Enterprises increasingly look to cloud to accelerate innovation processes, bring products to market faster, construct resilient supply chains, and connect directly with customers and partners. In a study conducted by CIO Magazine, it indicated that CIOs and CISOs believe they will be under increasing board pressure to create value for the organization. Once viewed as builders and protectors of infrastructure, CIOs and CISOs now face an added level of responsibility as the engines of innovation.
The reality is that most enterprises face serious challenges that, if not proactively managed, can greatly diminish the benefits of a multi-cloud infrastructure. It’s important for everyone driving a multi-cloud strategy—including CTOs, CIOs, CISOs, and departmental leaders making cloud app choices—to identify the causes and symptoms of common implementation failures and continuously work to keep the organization on a path to cloud success.
The benefits of multi-cloud
- Optimal Environments: Giving your enterprise the flexibility of a multi-cloud approach lets you choose the best cloud hosting provider for each workload or application in your organization
- Competitive Pricing: Competition in the past few years has expanded greatly. A well-designed multi-cloud strategy lets you shop for the best price.
- Operational Resilience: A strong multi-cloud strategy can protect critical business applications and data with redundant backup and recovery capabilities. A multi-cloud strategy gives you room to scale your storage and shop for the best balance of speed, visibility and pricing.
- Network Performance: A multi-cloud approach lets you create high-speed, low-latency infrastructures that integrate economically with your legacy systems.
- No Vendor Lock-In: Creating a multi-cloud infrastructure gives you negotiating power. A strong strategy will make use of the ample competition in this market.
Four keys to a functional and effective multi-cloud implementation
- Match workloads and applications to the best provider
- Create and follow a blueprint
- Develop cost management processes
- Ensure data protection and privacy
Regardless of how you get there, a multi-cloud infrastructure is the best path forward for almost any organization—and certainly for larger enterprises. Of course, there are challenges, which are mostly related to managing sprawl and getting costs and security in order. But the benefits almost always outweigh the disadvantages.
The complexity of your migration to a multi cloud should be most in the planning stages. In fact, if you’re on a good path, planning will take longer than deployment. When developing an effective multi-cloud management plan, one of the first steps is to understand not only the complexity of the infrastructure, but also the reasons for its evolution. This is the origin of most multi-cloud infrastructures and it gives rise to a sprawling collection of computing platforms, databases, data storage systems, access control systems, digital security tools, and governance systems.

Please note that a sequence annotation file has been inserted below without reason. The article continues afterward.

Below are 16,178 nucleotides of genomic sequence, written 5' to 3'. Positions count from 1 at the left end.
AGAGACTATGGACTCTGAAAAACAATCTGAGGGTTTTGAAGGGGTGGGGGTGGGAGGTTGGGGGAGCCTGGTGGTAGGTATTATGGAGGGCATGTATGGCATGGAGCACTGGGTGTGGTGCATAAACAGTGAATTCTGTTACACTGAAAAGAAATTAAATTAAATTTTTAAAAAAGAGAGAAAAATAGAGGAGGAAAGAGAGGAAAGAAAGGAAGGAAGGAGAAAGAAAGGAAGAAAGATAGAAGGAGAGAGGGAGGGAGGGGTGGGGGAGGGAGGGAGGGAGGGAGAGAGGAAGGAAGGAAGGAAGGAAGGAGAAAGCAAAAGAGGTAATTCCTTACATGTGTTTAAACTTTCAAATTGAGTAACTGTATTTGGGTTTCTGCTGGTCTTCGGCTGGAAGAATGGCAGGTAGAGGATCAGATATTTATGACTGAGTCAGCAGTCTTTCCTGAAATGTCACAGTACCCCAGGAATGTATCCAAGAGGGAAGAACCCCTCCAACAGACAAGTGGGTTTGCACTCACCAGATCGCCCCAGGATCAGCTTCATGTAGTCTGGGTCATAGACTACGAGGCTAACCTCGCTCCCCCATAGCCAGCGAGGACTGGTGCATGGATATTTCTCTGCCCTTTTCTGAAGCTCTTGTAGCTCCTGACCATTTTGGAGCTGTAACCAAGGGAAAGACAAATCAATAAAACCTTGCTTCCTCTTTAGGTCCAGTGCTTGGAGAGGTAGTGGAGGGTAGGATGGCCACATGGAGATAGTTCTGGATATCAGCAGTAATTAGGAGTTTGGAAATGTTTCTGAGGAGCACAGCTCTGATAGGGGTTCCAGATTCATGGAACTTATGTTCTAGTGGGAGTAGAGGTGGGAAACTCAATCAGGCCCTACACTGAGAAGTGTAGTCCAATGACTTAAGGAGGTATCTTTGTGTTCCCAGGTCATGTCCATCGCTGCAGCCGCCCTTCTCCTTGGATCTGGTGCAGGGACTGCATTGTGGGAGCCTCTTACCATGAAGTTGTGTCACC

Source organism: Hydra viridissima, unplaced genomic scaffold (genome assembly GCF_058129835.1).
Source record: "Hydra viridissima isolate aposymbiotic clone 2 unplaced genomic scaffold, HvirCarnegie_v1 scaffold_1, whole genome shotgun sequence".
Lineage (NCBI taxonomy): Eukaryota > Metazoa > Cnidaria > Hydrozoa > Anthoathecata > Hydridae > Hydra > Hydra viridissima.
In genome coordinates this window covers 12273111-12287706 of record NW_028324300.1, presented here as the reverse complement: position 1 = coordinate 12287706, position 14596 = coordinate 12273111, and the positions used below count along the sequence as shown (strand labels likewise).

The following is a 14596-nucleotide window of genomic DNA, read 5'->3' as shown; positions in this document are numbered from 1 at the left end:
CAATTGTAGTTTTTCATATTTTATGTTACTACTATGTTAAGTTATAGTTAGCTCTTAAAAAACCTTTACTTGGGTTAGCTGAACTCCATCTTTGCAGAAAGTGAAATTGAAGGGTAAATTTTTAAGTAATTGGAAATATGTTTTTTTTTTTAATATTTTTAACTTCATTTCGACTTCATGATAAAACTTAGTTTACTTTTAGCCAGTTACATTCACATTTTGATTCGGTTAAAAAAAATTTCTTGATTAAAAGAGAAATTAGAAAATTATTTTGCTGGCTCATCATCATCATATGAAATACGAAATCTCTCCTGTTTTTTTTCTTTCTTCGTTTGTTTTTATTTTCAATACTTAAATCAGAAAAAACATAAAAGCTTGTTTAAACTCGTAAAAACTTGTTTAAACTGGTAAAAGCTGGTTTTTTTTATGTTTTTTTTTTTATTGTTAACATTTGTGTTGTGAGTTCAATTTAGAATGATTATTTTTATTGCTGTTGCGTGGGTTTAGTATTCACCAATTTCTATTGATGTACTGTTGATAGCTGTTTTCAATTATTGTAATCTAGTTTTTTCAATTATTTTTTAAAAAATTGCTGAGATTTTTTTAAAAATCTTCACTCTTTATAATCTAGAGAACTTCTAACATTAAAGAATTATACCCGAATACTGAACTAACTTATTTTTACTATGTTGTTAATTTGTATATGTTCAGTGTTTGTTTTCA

Building a diverse multi-cloud strategy
One way to address the cost and complexity issue is to insist that your various teams and departments consolidate on a single public cloud offering, thereby reducing the number of tools and systems across your infrastructure.
As an alternate strategy, you can give your various department teams the freedom to choose the cloud apps and platforms that work best for them and commit to a diverse multi-cloud. Then, manage this diverse digital ecosystem by creating an abstraction layer or agnostic platform control solution that sits atop of your infrastructure and eliminates the need to interact with all the native system interfaces.
Deploying an effective abstraction layer will also give you the ability to centrally monitor productivity and utilization for each cloud app. On a single pane of glass, you should be able to monitor usage of all the apps and storage space you’re buying. Also, if you deploy it properly, you can integrate older on-prem apps and storage and achieve a 360-degree view of your infrastructure.
Whether you buy a security tool or choose a security-as-a-service solution, you can apply the same principles of the previously mentioned abstraction layer and create a unified approach to enterprise security. For both the abstraction layer controls and the infrastructure-wide security strategy, you’ll need to deploy a data platform that supports your multi-cloud reality. The right platform will offer some key attributes and features, such as the ability to view an increasingly complex infrastructure from a single dashboard, rather than jumping from one native vendor-specific system to another.
Three strategies to avoid vendor lock-in improve cloud efficiency
How do you avoid the costly problem of vendor lock-in?
How do you keep moving fast, yet protect your enterprise and your teams from having their cloud efficiency and agility limited? Here are three strategies worth considering:
- Be intentional about a multi-cloud strategy
- Negotiate favorable terminations
- Consider hybrid cloud options
Securing an expanding threat surface
Here are some ideas for safeguarding your evolving multi-cloud infrastructure:
- Know your cloud infrastructure
- Protect apps and data
- Choose and configure the right security tools
- Deploy zero trust practices
Keeping cloud costs from getting out of control
- Resolve unused or unattached resources
- Adjust for peaks and valleys
- Prepay for capacity
- Make strategic tier decisions
- Build an understanding of cloud costs